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Old June 20th, 2007, 11:21 PM   #16
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Join Date: Feb 2007
Location: Topanga, CA
Posts: 139
I just got a Merlin.

And, as with so many aspects of shooting, it is only as good as the operator.
I am sure other people can fill in some details, but here are a few;

It is a very finely made instrument. All the parts are close-tolerance machined metal. Everything fits together with a very reassuring snugness.

It (for me anyway), is a challenge to set up - especially with a heavier camera like the A1.
Takes lots of patience, lots of fiddle-time. Lots...

When everything is balanced out, even something like unfolding the
monitor throws everything off and takes another chunk of time to
(re)balance - almost like starting over, it's that sensitive.

However. There is a very thorough, very painstakingly set-out-by-the-numbers, instruction booklet which reminds you
to remember details like having the monitor already out when you start
the balance procedure.

Once everything is balanced out, it is relatively easy to start getting
a rough indication of what you want to be able to do.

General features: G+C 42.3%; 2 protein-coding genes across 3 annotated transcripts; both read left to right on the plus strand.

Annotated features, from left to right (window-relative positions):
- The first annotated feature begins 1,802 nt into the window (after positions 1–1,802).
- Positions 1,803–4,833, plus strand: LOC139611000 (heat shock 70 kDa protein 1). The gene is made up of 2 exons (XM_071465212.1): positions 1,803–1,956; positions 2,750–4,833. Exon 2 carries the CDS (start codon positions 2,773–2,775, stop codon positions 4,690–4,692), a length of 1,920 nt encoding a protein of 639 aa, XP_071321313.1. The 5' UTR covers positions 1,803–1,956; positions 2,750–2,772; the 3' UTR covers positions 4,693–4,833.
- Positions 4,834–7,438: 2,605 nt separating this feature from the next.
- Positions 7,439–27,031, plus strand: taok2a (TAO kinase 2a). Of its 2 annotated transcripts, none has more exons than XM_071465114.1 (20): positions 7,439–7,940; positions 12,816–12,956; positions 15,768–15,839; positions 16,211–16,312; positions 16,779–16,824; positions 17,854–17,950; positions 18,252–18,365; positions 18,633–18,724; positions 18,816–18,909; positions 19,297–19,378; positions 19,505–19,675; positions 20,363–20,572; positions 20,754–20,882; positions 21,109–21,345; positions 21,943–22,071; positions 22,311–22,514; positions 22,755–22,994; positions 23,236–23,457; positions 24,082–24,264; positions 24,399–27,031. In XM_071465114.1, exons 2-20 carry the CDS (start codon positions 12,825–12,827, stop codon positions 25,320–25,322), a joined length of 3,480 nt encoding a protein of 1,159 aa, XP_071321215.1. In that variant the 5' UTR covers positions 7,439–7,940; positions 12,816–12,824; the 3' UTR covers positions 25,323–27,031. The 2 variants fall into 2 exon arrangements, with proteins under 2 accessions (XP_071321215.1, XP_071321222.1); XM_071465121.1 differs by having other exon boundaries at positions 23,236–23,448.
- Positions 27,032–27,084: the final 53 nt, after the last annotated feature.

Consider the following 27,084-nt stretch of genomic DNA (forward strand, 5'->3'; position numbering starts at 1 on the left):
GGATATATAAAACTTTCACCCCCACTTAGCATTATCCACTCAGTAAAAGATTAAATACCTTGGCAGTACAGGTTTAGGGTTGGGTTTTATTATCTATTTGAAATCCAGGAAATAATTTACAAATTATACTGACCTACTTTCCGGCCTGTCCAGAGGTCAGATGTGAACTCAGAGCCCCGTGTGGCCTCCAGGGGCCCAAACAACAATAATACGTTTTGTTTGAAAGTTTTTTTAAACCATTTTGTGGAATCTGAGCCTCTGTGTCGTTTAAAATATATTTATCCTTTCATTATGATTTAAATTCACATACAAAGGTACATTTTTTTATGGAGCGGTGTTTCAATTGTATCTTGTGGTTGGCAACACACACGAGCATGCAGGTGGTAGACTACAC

Actually doing it, as you will have guessed, takes a tremendous amount of practice practice practice.
This not something you just set up and DO.
There is alot of the feeling of patting your head and rubbing your stomach.
You have to learn to move alittle differently.
I have tired on a regular feature film Steadicam (no, I didn't shoot using one),
with the harness and gyro's etc. and the A1 on the Merlin
has a great deal of the feel of what the camera feels like on a Seadicam post,
only without the horrible restriction of the harness and without having to fight the
countermovement produced by the gyro's.

You feel the weight but it is not terribly uncomfortable for short periods of time.
It's definately not something you 'just wear'.

The overriding reminder with the Merlin is - and this is uppermost with every steadicam shot - it is very important to have the shot planned out, unless you are going to stay very wide and restrict movement, which kind of goes against the whole idea of using one.

All in all I would say like most other specialized pieces of equipment
it has it's place and when used with care (and practice), it is capable of
producing amazing shots.


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Old June 21st, 2007, 06:18 PM   #17
Join Date: Jan 2003
Location: Kansas City, MO
Posts: 4,449
We have a Hollywood Lite steadycam for use with 15-25 pound cameras, and that's a lot of weight hanging out there off your lower back. I can only use it for a short period of time, but generally a shot is set up and you do it in a couple of takes. I like the idea of the small, light system that you can get the vest for if needed for some shooting situations.

As far as balance, all steadycam devices are like that. It may take me half an hour to rebalance the DSR500 on the Hollywood Lite after it's been adjusted to another camera. Even the lateral position of the viewfinder affects balance.
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Old June 22nd, 2007, 08:15 AM   #18